MEXICO CITY—Mexican police and federal officials on Saturday detained 107 Central American migrants seeking to enter the United States in the border city of Reynosa, the government of the northeastern state of Tamaulipas said.
Following a tip-off, state police intercepted a group of migrants who had been taken out of trucks in a western part of the city, which lies across the border from McAllen, Texas.
At the scene, unidentified gunmen began shooting at police, and one of the attackers was killed in the ensuing exchange of fire, the Tamaulipas government said in a statement.
The statement said police seized a firearm and cartridges but did not provide details on whether any gunmen were arrested or who they were.
Separately, police discovered a group of Central American men and women on the edge of a highway in Reynosa. They called in federal migration officials, who are now reviewing the legal status of the Central Americans detained, the government said.
The National Migration Institute counted 51 Guatemalans, 47 Hondurans and 9 Salvadorans detained in total, it added.
Mexico’s new government has pledged to regulate and stem the flows of people moving from Central America to its northern border as it seeks to reduce tensions with U.S. President Donald Trump over illegal immigration into the United States.
By Anthony Esposito
More Central American Asylum Seekers Returned to Mexico Under New Policy
The United States has returned the first group of asylum seekers to Mexico, where they will wait out their cases, after the start of a new Trump administration immigration policy.
A man named Carlos from Honduras arrived in Tijuana on January 29 under the new policy, called the Migrant Protection Protocol (MPP). He is the first of many asylum seekers from the Northern Triangle who will be sent back to Mexico until their immigration court date in the United States—at which point, they will be allowed to enter the country to attend their hearings.
As of Jan. 30, at least a dozen people have been returned to Tijuana through the San Ysidro Port of Entry, including one woman.
— ♥ Cinthia Pasillas (@cinthia_tlmd20) January 29, 2019
Honduran migrant Marlon Ariel Mendez was part of a group of asylum-seekers who were returned to Tijuana on Jan. 30. Mendez, 19, told reporters he was glad to be back in Mexico, after being detained in a immigration detention facility.
“Thanks to God, I didn’t want to be there (in detention), above all else because of the food,” he said.
Mendez said he was not worried about being returned to Mexico.
“It’s better to be here than locked up.”
Secretary of Homeland Security Kirstjen Nielsen’s visit to San Diego’s San Ysidro Port of Entry kicked off the start of the policy on Jan 29. That day only one asylum seeker walked back through the port gates, although the United States has said it will send 20 per day.
“The MPP will enable DHS to take a huge step forward in bringing order to chaotic migration flows, restoring the rule of law and the integrity of the United States immigration system, and allowing DHS to focus resources on providing relief to individuals fleeing persecution while at the same time holding those accountable who make false asylum claims,” said Nielsen.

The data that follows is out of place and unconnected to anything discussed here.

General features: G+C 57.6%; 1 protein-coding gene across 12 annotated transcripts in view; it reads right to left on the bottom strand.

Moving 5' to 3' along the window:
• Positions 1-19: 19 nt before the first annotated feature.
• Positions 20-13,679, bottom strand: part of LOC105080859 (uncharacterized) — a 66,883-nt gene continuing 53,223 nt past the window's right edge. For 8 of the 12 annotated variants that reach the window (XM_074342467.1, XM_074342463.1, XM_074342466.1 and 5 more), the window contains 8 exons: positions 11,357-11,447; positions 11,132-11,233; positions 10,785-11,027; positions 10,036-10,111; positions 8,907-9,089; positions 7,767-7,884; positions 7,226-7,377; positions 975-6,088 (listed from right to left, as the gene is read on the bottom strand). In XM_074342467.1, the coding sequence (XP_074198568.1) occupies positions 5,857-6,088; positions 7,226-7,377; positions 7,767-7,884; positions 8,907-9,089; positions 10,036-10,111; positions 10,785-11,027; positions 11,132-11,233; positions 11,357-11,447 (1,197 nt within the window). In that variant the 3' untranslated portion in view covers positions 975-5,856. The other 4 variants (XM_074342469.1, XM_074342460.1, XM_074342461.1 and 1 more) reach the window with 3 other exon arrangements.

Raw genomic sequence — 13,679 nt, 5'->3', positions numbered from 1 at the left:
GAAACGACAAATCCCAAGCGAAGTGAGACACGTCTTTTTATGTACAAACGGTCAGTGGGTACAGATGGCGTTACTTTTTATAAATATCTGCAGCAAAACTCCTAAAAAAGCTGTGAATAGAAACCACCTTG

Nielsen announced the new MPP in December. The policy is an attempt by the Trump administration to curb the large number family units—mostly from Central America—from traveling north to seek asylum in the United States and subsequently disappearing into the country under the “catch-and-release” loophole.
In fiscal year 2017, border patrol apprehended 94,285 family units from Honduras, Guatemala, and El Salvador at the Southern border. Of those, 99% remain in the country today, according to the Department of Homeland Security.
So far, the policy is only active in San Diego’s San Ysidro Port of Entry, the busiest border crossing in the country. Thousands of migrants from the Northern Triangle countries arrived in nearby Tijuana last year. It’s also believed to be the destination of the latest Honduran caravan headed north.
Honduran reporter Josue Cover told The Epoch Times on Jan. 17 that coyotes encourage migrants in the caravan to bring young children along the journey north.
“The coyotes tell them that ‘please, if you are going to come, then come with a minor, with a baby, because that way you are given more support,’ that is, they are given the opportunity to cross to the United States,” said Cover.
Cover said local coyotes also tell minors they have a better chance if entering the United States if they go alone.
“They [coyotes] say that the immigration authorities help them and that they have compassion for them, whereas if you go without children, or you are an adult male—it is very difficult.”
Tijuana’s Public Safety Secretary Marco Antonio Sotomayor called out Mexican President Andres Manuel Lopez Obrador and the Mexican federal government for agreeing to the policy.
“Today the United States returned to the first Central American foreigner to Tijuana, something unprecedented, incredibly @lopezobrador_ and the @GobiernoMX agreed to receive the Central American, fulfilling the instructions of @realDonaldTrump and violating the national sovereignty, shameful!”
Hoy Estados Unidos retornó al primer extranjero centroamericano a Tijuana, algo inédito, increíblemente @lopezobrador_ y el @GobiernoMX aceptaron recibir al centroamericano, cumpliendo las instrucciones de @realDonaldTrump y violentando la soberanía nacional, vergonzoso! https://t.co/4B3jovjJcF
— Marco Sotomayor (@MarcoSotomayor) January 30, 2019
From NTD News